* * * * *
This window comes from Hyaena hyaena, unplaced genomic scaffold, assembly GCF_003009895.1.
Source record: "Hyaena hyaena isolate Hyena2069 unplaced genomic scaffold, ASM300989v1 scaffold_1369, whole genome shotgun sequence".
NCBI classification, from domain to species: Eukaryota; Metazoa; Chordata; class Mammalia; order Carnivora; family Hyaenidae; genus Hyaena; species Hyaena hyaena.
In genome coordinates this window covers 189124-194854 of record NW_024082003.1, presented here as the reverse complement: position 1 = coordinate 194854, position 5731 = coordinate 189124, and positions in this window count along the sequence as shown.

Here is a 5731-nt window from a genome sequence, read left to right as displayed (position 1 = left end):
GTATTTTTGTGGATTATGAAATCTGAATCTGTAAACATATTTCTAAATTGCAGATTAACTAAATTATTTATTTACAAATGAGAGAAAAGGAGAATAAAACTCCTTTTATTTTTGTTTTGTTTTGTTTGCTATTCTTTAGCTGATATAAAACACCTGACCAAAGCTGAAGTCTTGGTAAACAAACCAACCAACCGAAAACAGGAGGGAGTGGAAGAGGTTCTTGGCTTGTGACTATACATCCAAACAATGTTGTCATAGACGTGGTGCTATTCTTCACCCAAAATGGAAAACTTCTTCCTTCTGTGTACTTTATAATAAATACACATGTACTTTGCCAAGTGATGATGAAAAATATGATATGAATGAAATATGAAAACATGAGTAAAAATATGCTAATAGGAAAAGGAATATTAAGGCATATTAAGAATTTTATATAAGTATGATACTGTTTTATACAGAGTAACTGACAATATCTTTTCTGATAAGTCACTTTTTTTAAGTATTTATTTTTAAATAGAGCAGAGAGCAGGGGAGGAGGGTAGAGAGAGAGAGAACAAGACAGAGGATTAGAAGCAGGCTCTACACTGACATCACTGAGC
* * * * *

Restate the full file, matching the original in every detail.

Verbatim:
This window comes from Hyaena hyaena, unplaced genomic scaffold, assembly GCF_003009895.1.
Source record: "Hyaena hyaena isolate Hyena2069 unplaced genomic scaffold, ASM300989v1 scaffold_1369, whole genome shotgun sequence".
NCBI classification, from domain to species: Eukaryota; Metazoa; Chordata; class Mammalia; order Carnivora; family Hyaenidae; genus Hyaena; species Hyaena hyaena.
In genome coordinates this window covers 189124-194854 of record NW_024082003.1, presented here as the reverse complement: position 1 = coordinate 194854, position 5731 = coordinate 189124, and positions in this window count along the sequence as shown.

Here is a 5731-nt window from a genome sequence, read left to right as displayed (position 1 = left end):
GTATTTTTGTGGATTATGAAATCTGAATCTGTAAACATATTTCTAAATTGCAGATTAACTAAATTATTTATTTACAAATGAGAGAAAAGGAGAATAAAACTCCTTTTATTTTTGTTTTGTTTTGTTTGCTATTCTTTAGCTGATATAAAACACCTGACCAAAGCTGAAGTCTTGGTAAACAAACCAACCAACCGAAAACAGGAGGGAGTGGAAGAGGTTCTTGGCTTGTGACTATACATCCAAACAATGTTGTCATAGACGTGGTGCTATTCTTCACCCAAAATGGAAAACTTCTTCCTTCTGTGTACTTTATAATAAATACACATGTACTTTGCCAAGTGATGATGAAAAATATGATATGAATGAAATATGAAAACATGAGTAAAAATATGCTAATAGGAAAAGGAATATTAAGGCATATTAAGAATTTTATATAAGTATGATACTGTTTTATACAGAGTAACTGACAATATCTTTTCTGATAAGTCACTTTTTTTAAGTATTTATTTTTAAATAGAGCAGAGAGCAGGGGAGGAGGGTAGAGAGAGAGAGAACAAGACAGAGGATTAGAAGCAGGCTCTACACTGACATCACTGAGC